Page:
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Tech Licenses

1841 Views 2 Replies 3 Participants Last post by  ke4sky
If I get my Tech license, can my wife and I talk on two separate radios to each other (i.e. mobile to mobile or mobile to base) on one license or will she need one too?
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If I get my Tech license, can my wife and I talk on two separate radios to each other (i.e. mobile to mobile or mobile to base) on one license or will she need one too?
Both of you will need to have licenses. When you get your license, you are issued a call-sign, and you need a callsign to be able to transmitt, with RARE exceptions (such as when you are transmitting under the super-vision of another ham-radio operator). So, if only you were licensed, she would need another ham-radio operator to 'supervise' her while transmitting. It's pretty easy to get a Technician class license, and it's good for 10 years, and you can renew it for free, so it's a good investment. :)

Some Differences Between Amateur and GMRS license

If you are using amateur radio to communicate with family members, each person controlling an amateur station must take a test and have their own license. There must be a licensed operator at the "control point."

For instance, if you and your wife are both licensed, and your unlicensed minor child is riding in the car with you, the child may use the radio, when under the direct supervision of the licensed parent. But an unlicensed minor child cannot use the radio unsupervised when you gets out of the car to use the ATM, because there is no longer a licensed operator at "the control point."

The General Mobile Radio Service is an FCC Part 95 Licensed Service intended for personal and business use by immediate family members. So under your license any immediate family member over 16 years of age can operate under your license. The license costs $85 for five years. No test is required. Portable radios up to 5 watts and mobile radios up to 50 watts may be used if certified for use in the GMRS. Like Amateur or ham radio, GMRS also enables use of repeaters.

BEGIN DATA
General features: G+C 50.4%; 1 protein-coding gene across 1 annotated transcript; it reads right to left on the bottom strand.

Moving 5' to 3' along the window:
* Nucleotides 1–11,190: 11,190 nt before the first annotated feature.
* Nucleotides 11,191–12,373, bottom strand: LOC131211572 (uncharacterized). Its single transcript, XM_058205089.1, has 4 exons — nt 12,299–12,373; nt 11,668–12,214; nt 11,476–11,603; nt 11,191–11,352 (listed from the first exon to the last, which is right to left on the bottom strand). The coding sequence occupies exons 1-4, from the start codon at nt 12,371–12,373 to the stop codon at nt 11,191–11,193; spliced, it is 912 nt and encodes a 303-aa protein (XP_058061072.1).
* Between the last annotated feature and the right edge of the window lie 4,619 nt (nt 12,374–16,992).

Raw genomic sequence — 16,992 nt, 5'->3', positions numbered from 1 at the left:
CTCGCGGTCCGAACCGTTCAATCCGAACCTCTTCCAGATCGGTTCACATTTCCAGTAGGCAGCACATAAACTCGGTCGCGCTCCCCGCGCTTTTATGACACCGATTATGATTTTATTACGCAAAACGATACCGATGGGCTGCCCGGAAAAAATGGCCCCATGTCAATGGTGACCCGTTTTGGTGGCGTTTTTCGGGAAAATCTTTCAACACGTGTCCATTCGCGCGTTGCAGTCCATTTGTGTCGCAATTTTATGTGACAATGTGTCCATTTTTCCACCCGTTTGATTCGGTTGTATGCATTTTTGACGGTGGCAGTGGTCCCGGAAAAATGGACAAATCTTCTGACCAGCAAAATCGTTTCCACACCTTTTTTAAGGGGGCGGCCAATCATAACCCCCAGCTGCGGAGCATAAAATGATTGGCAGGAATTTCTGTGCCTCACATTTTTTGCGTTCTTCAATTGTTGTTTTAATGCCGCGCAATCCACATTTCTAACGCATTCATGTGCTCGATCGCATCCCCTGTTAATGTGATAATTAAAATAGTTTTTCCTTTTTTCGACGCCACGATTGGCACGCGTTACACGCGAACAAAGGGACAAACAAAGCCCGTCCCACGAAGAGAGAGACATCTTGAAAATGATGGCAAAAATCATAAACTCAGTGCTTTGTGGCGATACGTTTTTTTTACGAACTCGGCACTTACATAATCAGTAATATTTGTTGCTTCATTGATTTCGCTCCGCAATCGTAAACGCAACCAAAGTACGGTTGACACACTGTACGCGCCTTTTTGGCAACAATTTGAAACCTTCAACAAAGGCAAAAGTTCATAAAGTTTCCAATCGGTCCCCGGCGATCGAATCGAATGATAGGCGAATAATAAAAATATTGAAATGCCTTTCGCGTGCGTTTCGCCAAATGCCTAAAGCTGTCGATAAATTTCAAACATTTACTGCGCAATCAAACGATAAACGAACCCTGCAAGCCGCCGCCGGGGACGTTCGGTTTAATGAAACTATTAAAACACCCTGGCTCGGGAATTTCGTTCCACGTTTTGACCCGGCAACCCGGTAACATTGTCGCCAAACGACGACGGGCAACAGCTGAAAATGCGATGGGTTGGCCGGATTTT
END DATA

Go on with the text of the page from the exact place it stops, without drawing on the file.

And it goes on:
FRS channels 1 through 7 are shared with the GMRS. Unlicensed FRS users and GMRS licenseess may legally talk to each other on these shared simplex channels. For instance, this would enable you to monitor the activities of your unlicensed minor children who carry an FRS radio, and you may contact them using your more powerful GMRS mobile or portable radio using the shared interstitial simplex channels 1 through 7.

Amateur radio VHF and UHF repeaters are widely available for use by licensed users throughout the US. There are several repeater directories available, one is: GMRS repeaters are less common, but are usually found near large urban areas.

Repeaters "Repeat" radio signals to extend range of portable and mobile units. They receive on one frequency while simultaneously re-transmitting on another (Duplex).

Amateur radio and REACT GMRS repeaters are available to licensed users on a shared basis. Commercial equipment used is similar to that in public safety radio.

Repeaters are typically located on high-rise buildings or towers and transmit at 50-100 times the power of a portable radio. Repeaters may be linked together in a network. Some repeaters enable "phone patch" to 911.

Repeater coverage depends upon the "radio horizon," typically 20 to 60 miles operating radius for licensed users with commercial-grade equipment.

For more information:

Amateur Radio Relay League Emergency Communications
Emergency Radio

FCC General Mobile Radio Service Licensing Information

REACT International RI Team Listing:*
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